In with the Old: Department of Labor Reinstates Prior Independent Contractor Classification: Employers Beware!

January 30, 2024

By: Adrian P. Castro

With the change of a Presidential administration, there are always changes in policies. This is particularly so when the change involves a different political party and especially in the present contentious environment. When President Trump took office, he quickly withdrew the salary thresholds for exempt workers implemented by the U.S. Department of Labor under the Obama Administration, and the U.S. Department of Labor under his leadership issued a new rule with a much lower salary threshold. Similarly, the Department of Labor under the Biden Administration recently replaced the Trump-era standards for independent contractors with standards which are likely to make it more difficult to prove that a worker is an independent contractor, rather than an employee. In this post, Adrian Castro of the FW Employment Department tells us about the new standards for independent contractors.

On March 11, 2024, the U.S. Department of Labor (“DOL”) will reinstate a standard utilized by the agency prior to 2021 to classify independent contractors, revoking a clearer rule implemented under the Trump administration. Returning to this older standard has the potential to increase misclassification lawsuits, as this standard imposes more factors on employers with respect to classifying workers.  

Starting March 11, 2024, employers will be subject to a “totality of the circumstances” analysis to determine whether a worker is an employee or an independent contractor for purposes of the Fair Labor Standards Act (“FLSA”). This test focuses on six factors, none of which carry greater weight:

  • An employer’s degree control on the work to be performed; 
  • The worker’s opportunity for profit or loss depending on their managerial skill;
  • The amount of skill and initiative required by a worker in the performance of the work;
  • The degree of permanence of the working relationship;
  • The worker's investment in equipment or materials required for the task versus the utilization of the employer’s equipment or materials; and
  • The extent to which the service rendered is an integral part of the employer's business.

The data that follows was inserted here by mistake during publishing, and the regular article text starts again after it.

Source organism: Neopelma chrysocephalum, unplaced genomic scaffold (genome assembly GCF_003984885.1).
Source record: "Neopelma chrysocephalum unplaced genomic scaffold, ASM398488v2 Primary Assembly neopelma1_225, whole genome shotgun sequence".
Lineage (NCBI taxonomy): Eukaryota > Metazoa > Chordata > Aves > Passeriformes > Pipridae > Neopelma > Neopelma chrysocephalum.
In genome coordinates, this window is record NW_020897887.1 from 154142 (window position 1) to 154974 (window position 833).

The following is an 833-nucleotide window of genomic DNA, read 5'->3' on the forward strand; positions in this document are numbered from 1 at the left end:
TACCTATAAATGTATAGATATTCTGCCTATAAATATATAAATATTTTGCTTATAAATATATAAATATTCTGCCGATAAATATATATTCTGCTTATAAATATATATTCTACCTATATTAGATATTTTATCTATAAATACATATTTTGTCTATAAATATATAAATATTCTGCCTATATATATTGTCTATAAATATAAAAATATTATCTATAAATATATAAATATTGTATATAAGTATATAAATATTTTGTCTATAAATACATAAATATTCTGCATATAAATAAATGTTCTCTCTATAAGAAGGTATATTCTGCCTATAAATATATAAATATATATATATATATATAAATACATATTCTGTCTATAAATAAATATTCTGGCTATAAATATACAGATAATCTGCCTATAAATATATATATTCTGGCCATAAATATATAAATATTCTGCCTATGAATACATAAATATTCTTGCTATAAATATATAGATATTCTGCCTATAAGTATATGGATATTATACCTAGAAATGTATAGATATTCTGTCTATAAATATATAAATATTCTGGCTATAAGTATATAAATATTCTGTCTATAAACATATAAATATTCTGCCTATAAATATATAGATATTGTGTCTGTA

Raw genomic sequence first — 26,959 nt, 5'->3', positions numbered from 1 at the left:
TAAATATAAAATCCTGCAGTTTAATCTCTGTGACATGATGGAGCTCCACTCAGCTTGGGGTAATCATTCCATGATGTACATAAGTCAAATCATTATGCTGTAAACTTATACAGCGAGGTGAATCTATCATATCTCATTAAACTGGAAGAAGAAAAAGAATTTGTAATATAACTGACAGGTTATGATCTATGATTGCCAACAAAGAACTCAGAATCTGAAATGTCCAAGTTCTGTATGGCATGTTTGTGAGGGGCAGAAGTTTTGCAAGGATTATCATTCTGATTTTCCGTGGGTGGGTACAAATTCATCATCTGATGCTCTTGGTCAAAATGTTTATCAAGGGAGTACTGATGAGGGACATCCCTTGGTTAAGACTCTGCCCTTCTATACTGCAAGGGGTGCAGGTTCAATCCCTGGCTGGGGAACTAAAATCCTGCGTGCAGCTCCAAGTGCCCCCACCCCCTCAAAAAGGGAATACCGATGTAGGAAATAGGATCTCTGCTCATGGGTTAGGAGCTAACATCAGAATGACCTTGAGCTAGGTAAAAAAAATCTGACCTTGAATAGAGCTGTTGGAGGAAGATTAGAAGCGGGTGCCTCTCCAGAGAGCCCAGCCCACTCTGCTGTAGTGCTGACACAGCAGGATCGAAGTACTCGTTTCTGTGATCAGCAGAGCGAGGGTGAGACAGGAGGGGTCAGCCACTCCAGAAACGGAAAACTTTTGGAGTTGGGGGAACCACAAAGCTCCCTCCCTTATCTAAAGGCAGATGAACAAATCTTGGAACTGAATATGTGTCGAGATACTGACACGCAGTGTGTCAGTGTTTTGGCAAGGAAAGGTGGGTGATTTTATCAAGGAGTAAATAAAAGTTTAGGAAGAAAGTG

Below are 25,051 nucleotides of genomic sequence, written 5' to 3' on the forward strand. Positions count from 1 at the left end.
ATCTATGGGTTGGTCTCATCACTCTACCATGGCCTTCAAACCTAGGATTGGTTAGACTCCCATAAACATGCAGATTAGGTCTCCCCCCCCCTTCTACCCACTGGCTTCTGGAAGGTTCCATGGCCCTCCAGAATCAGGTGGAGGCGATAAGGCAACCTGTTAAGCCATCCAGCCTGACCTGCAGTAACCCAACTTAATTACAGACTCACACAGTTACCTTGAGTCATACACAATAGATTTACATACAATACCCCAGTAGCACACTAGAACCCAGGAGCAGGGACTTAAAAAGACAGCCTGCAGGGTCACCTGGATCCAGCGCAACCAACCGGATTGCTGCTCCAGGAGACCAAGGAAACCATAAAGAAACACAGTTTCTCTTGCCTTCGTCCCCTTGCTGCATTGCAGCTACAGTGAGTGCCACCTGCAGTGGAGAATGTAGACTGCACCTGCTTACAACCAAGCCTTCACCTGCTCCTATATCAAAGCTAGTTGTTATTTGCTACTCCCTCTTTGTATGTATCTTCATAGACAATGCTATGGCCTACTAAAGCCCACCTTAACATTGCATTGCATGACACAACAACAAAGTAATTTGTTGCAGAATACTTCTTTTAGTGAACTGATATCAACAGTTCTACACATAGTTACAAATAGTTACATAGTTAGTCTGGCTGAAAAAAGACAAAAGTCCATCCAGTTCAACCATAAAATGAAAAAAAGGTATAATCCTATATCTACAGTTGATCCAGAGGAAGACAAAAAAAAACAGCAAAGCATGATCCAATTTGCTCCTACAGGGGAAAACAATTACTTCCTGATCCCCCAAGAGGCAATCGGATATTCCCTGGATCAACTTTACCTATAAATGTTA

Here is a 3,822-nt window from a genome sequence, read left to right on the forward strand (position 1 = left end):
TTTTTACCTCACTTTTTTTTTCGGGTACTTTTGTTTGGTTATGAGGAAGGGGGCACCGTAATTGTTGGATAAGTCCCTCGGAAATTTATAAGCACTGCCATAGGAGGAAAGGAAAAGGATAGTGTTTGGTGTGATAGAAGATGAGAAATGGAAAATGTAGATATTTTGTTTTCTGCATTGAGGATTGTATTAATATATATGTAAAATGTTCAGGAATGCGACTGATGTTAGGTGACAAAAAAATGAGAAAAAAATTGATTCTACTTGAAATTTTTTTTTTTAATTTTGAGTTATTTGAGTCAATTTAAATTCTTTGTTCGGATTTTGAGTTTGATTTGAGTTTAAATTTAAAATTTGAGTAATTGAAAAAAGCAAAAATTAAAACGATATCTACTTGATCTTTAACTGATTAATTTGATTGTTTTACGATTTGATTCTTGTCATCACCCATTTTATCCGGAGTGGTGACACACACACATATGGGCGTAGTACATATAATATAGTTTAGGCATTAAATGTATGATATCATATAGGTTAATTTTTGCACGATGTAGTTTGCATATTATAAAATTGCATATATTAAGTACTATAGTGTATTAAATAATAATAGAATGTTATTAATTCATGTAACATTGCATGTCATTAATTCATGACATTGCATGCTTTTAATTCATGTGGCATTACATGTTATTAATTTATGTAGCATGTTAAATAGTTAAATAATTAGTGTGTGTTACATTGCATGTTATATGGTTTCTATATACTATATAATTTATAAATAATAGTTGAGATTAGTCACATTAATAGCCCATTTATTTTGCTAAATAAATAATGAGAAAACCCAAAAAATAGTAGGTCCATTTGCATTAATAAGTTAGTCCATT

With respect to the control factor, which has historically been subject to greater focus by Courts and the DOL, the new rule provides additional commentary on how to analyze this factor, including a focus on scheduling, supervision, compensation, and the ability to freelance. 

Since no one factor carries greater weight, the DOL and Courts will look at the totality of all the above factors to determine whether a worker is an employee or independent contractor. This approach makes it more difficult for an employer to immediately classify a worker one, as opposed to the bright line rule presently in effect that focused on the factors of control and opportunity for profit and loss. Note the existence of an independent contractor agreement, or the desire of the parties to work within an independent contractor, is immaterial to either analysis. 

Misclassification carries significant risks. Employees are entitled to minimum wage, overtime, and a number of other benefits, under federal and state law. Misclassified employees are entitled to not only seek payment of any missed benefits associated with misclassification, but they also may be entitled to penalties and the payment of their attorney fees under federal and state law. Significant misclassification across multiple employees may also result in either state or federal agency action, which carries additional concerns. 

The so-called “gig economy” is particularly threatened, such as Uber and delivery-based services. In addition, the rule is expected to impact the construction, transportation, trucking, and media industries given the high use of independent contractors in those sectors. 

Moving forwards, Employers should put in additional time and effort to analyze all new worker arrangements to determine whether the proposed relationship can be classified as an independent contractor relationship. If not, the worker must be treated as an employee. In addition, any independent contractor relationships entered into over the last few years should be reanalyzed to ensure compliance. To the extent you require any assistance in performing either analysis, please feel free to contact Fairfield and Woods to discuss.